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The next version of the HyperText Transfer Protocol (HTTP) is set to replace the currently used Transmission Control Protocol with Google’s experimental protocol QUIC.

Officials at Internet Engineering Task Force (IETF) have said that the HTTP-over QUIC protocol will be renamed to HTTP version 3 and will serve as the official version of the HTTP protocol. QUIC stands for Quick UDP Internet Connections, and the experimental protocol uses UDP (User Datagram Protocol) instead of TCP.

Contemporarily used HTTP versions including 1.0, 1.1 and 2 are all layered on the top of TCP that ensures safe and reliable transfer of data between two computers. HTTP-over QUIC will use Google’s QUIC as the base technology instead of TCP.

QUIC is an improved version of TCP protocol and combines the best features of HTTP/2, TCP, UDP, and TLS. As compared to the TCP protocol, QUIC has been found faster and more secure owing to its encrypted-by-default implementation. After HTTP-over-QUIC was proposed in 2016, Google added its support in Chrome 29 and Opera 16 also supported it. From this year, Facebook also started using the nascent technology.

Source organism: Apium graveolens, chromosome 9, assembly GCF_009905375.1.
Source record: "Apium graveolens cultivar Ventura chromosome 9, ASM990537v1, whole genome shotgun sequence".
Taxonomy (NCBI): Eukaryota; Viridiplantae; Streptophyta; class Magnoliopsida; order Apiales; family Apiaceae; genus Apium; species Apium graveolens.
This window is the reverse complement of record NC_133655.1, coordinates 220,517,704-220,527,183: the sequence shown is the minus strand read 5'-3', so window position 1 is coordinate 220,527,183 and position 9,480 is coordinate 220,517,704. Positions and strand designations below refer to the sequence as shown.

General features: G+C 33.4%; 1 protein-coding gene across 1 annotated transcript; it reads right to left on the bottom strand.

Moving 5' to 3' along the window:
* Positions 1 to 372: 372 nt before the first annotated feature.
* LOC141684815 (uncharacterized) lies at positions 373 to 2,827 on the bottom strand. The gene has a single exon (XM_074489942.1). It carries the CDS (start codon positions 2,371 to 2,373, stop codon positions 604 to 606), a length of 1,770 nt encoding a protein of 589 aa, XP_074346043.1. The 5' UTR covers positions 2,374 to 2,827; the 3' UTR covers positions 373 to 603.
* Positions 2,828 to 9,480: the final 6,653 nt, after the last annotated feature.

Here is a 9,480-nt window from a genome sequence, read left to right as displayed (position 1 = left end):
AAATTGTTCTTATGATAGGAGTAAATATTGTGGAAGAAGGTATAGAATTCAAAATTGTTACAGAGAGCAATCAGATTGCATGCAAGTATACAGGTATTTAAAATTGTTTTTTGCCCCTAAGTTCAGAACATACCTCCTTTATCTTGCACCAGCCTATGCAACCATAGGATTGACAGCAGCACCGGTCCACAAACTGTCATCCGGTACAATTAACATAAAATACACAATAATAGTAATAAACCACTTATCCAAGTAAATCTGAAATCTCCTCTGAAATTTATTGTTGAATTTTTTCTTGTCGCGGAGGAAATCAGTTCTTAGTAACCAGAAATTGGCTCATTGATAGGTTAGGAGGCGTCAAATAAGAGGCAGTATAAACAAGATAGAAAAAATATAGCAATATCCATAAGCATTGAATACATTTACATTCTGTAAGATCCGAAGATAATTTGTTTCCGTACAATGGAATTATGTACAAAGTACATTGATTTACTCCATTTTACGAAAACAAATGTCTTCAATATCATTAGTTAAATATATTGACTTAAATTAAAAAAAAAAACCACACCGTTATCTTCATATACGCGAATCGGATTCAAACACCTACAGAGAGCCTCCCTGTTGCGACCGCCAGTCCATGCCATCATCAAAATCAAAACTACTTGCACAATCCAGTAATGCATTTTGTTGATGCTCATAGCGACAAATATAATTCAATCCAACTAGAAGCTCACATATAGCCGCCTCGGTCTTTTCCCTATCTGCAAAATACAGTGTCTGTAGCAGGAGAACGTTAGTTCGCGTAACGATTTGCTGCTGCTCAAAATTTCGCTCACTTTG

Mark Nottingham, IETF’s chairman officially requested to rename the HTTP-over QUIC as HTTP/3. After some discussions, Nottingham’s proposal has been accepted by ITEF members and an official announcement will be made soon.

HTTP-over QUIC will become the second experimental protocol from Google that will be used as the official HTTP protocol. Earlier, Google’s SPDY technology became the base of HTTP version 2.

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Anmol is a tech journalist who handles reportage of cybersecurity and Apple and OnePlus devices at Fossbytes. He's an ambivert who is striving hard to appease existential crisis by eating, writing, and scrolling through memes.